Sidekicks are the most abused characters in comicdom. As such, I need to re-iterate that they are useful.
The bottom line is that your hero can't be everywhere, and can't do everything. Worse, he can't talk to himself. Yeah, he clone himself and talk to himself, but that doesn't work from a dramatic perspective; without limits your character can get very boring very quickly, and insane characters can't really be understood (and if they are, are they insane?). In an ensemble setting, a group of characters that can do everything will definitely get boring quickly.
The sidekick takes up some of this slack. The sidekick can do things that the hero can't, and allows the hero to think things out when things have gotten rough. The sidekick can also act as a medic or seamstress, for those characters that regenerate or have self-repairing costumes. He can also set needed appointments, and remind the hero of those appointments. He can also make sure that the lair is clean and equipment maintained. Like the apprentice of old, the sidekick is capable of many things, and not just in the sense of super powers.
At the same time, the sidekick needs his own maintenance. He needs the slap on the back, the dint of recognition, and it helps to be paid every so often. The sidekick has his own goals, which, just because they align themselves with the hero, doesn't mean that they are the same or that they don't diverge. The sidekick has to be allowed to pursue those goals, and even have a live of his own that doesn't involve the hero.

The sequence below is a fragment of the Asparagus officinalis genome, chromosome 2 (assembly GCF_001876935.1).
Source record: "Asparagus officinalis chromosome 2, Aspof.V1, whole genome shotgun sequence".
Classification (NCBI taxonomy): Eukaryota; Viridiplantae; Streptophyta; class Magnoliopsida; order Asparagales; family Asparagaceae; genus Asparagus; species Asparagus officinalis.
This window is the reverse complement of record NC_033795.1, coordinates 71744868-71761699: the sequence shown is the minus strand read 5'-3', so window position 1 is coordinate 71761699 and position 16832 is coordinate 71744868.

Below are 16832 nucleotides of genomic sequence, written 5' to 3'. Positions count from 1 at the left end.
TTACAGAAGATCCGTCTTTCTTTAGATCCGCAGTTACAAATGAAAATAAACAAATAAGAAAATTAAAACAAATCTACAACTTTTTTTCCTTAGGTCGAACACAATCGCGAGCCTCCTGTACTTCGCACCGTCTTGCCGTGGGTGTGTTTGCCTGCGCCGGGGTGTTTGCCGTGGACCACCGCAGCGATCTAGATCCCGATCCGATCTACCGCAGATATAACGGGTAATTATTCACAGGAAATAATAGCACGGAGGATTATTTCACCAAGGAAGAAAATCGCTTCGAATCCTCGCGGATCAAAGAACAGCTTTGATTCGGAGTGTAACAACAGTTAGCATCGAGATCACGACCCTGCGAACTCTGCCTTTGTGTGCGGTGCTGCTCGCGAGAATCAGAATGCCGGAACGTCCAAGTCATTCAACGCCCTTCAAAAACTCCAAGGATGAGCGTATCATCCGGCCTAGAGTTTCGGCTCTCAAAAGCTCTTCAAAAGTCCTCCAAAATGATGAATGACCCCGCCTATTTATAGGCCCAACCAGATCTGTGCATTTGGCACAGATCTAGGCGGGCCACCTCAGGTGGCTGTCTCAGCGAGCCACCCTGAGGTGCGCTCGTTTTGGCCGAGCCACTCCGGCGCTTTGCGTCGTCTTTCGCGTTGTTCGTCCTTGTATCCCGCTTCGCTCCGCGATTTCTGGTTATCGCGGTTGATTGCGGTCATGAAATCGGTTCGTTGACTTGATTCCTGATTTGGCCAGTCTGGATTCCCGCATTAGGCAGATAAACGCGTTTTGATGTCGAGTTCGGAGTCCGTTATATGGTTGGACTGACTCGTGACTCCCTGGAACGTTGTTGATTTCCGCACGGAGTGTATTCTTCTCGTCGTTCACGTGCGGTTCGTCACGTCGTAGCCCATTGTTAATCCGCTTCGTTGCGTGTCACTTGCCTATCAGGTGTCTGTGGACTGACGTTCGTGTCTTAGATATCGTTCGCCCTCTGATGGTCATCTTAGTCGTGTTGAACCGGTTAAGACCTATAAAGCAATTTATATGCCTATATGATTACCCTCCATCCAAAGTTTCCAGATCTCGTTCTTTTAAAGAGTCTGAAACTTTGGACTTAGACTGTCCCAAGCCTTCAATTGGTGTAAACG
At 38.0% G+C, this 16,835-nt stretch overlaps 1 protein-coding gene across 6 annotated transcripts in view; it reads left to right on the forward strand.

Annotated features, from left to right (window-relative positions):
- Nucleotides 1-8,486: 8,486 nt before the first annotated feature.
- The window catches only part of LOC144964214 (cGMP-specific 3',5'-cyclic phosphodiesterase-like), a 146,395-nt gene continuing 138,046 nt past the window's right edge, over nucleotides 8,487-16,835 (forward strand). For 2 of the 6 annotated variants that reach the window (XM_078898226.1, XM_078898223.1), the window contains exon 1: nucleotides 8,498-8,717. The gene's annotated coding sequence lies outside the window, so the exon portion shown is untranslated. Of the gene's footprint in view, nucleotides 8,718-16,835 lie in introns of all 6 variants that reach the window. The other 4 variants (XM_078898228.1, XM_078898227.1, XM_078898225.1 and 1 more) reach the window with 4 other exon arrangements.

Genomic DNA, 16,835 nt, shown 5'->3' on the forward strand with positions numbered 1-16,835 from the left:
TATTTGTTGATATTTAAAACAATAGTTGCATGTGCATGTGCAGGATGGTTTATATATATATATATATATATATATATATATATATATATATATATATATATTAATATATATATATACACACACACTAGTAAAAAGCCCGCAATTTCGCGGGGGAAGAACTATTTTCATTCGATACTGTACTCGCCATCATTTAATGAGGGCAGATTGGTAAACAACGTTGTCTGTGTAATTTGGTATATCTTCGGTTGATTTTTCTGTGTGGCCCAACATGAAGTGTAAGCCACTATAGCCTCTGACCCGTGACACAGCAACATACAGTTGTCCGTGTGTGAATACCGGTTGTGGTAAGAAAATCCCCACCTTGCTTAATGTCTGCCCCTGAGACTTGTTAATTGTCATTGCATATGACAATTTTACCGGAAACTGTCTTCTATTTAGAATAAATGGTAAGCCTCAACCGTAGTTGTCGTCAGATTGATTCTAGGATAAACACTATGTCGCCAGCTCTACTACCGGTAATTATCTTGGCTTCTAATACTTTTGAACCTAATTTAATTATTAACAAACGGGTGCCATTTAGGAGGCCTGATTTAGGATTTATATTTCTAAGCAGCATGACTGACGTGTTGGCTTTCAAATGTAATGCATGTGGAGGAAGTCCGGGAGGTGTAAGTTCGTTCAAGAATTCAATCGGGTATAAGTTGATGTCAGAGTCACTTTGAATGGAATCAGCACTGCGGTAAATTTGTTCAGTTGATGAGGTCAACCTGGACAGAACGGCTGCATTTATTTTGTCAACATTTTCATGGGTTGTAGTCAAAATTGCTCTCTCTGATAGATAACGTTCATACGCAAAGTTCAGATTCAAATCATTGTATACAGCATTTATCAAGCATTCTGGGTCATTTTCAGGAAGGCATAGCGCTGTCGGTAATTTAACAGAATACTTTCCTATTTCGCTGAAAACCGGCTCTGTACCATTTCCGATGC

And that's an important point that needs to be considered here: The sidekick has to be able to go to college, have a significant other, or just go to the local Indian casino every so often. Their existence need not be defined by the hero, and that serving as a sidekick may just be some form of community service, a way for a would-be hero to learn the ropes before becoming a hero themselves, or as a way to help someone do something that they could not. Some of them do it for baser reasons, such as revenge, lust, or even pay; those motivations need to be considered just as much as higher motivations.
The sidekick can also act to add drama, but I highly suggest you debate putting the sidekick in danger more often than you really need to. The sidekick may be an easy target for the villains to kidnap and endanger, but if it's more than a few times then it loses its punch. Not only does it question the competence of your hero and what the sidekick has learned, but it also questions your own skill as a writer (if the only way you can make things more interesting is to imperil the sidekick, then the question of your competence comes under fire). And this definitely applies to girlfriends!
The sidekick should be used to show why the hero does what he does, but he should also be used to plumb the depths of your world by occasionally getting away from the hero. The sidekick should be something that you have fun with; if you can't, then don't bother having one...